Our share-based payment arrangements include stock options, restricted share units and performance share units (RSUs/PSUs), deferred share units (DSUs), an employee savings plan (ESP) and a deferred share plan (DSP).
We use a fair value-based method to measure the cost of our employee stock options, based on the number of stock options that are expected to vest. We recognize compensation expense in Operating costs in the consolidated income statements (income statements). Compensation expense is adjusted for subsequent changes in managements estimate of the number of stock options that are expected to vest.
We credit contributed surplus for stock option expense recognized over the vesting period. When stock options are exercised, we credit share capital for the amount received and the amounts previously credited to contributed surplus.
For each RSU/PSU granted, we recognize compensation expense in Operating costs in the income statements, equal to the market value of a BCE common share at the date of grant and based on the number of RSUs/PSUs expected to vest, recognized over the term of the vesting period, with a corresponding credit to contributed surplus. Additional RSUs/PSUs are issued to reflect dividends declared on the common shares.
Compensation expense is adjusted for subsequent changes in managements estimate of the number of RSUs/PSUs that are expected to vest. The effect of these changes is recognized in the period of the change. Upon settlement of the RSUs/PSUs, any difference between the cost of shares purchased on the open market and the amount credited to contributed surplus is reflected in the deficit. Vested RSUs/PSUs are settled in BCE common shares, DSUs, or a combination thereof.
If compensation is elected to be taken in DSUs, we issue DSUs equal to the fair value of the services received. Additional DSUs are issued to reflect dividends declared on the common shares. DSUs are settled in BCE common shares purchased on the open market following the cessation of employment or when a director leaves the board. We credit contributed surplus for the fair value of DSUs at the issue date. Upon settlement of the DSUs, any difference between the cost of shares purchased on the open market and the amount credited to contributed surplus is reflected in the deficit.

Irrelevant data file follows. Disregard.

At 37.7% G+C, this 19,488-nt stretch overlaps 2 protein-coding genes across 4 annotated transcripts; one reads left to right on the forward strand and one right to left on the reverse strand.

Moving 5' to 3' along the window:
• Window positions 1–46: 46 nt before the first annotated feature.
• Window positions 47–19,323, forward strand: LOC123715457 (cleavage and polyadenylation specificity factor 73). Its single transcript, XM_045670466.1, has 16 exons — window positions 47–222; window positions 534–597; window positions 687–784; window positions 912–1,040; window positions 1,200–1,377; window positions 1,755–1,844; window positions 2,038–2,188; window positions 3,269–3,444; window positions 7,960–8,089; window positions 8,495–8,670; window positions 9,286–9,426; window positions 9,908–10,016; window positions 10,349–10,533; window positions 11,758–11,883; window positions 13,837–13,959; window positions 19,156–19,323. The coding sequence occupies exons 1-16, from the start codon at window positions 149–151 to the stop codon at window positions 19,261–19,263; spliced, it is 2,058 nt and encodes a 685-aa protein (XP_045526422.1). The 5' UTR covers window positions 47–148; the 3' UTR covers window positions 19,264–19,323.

We recognize our contributions to our ESP as compensation expense in Operating costs in the income statements. Employer ESP contributions accrue over a two-year vesting period. We credit contributed surplus for the ESP expense recognized over the vesting period, based on managements estimate of the accrued contributions that are expected to vest. Upon settlement of shares under the ESP, any difference between the cost of shares purchased on the open market and the amount credited to contributed surplus is reflected in the deficit.
For each deferred share granted under the DSP, we recognize compensation expense in Operating costs in the income statements equal to the market value of a BCE common share and based on the number of deferred shares expected to vest, recognized over the term of the vesting period. Additional deferred shares are issued to reflect dividends declared on the common shares.
Compensation expense is adjusted for subsequent changes in the market value of BCE common shares and any change in managements estimate of the number of deferred shares that are expected to vest. The cumulative effect of any change in value is recognized in the period of the change. Participants have the option to receive either BCE common shares or a cash equivalent for each vested deferred share upon qualifying for payout under the terms of the grant.
e) Income and other taxes
Current and deferred income tax expense is recognized in the income statements, except to the extent that the expense relates to items recognized in other comprehensive (loss) income or directly in equity.
A current or non-current tax asset (liability) is the estimated tax receivable (payable) on taxable earnings for the current or past periods. We also record future tax liabilities, which are included in Other non-current liabilities in the statements of financial position.
We use the liability method to account for deferred tax assets and liabilities, which arise from:
- temporary differences between the carrying amount of assets and liabilities recognized in the statements of financial position and their corresponding tax bases
- the carryforward of unused tax losses and credits, to the extent they can be used in the future
Deferred tax assets and liabilities are calculated at the tax rates that are expected to apply when the asset or liability is recovered or settled. Both our current and deferred tax assets and liabilities are calculated using tax rates that have been enacted or substantively enacted at the reporting date.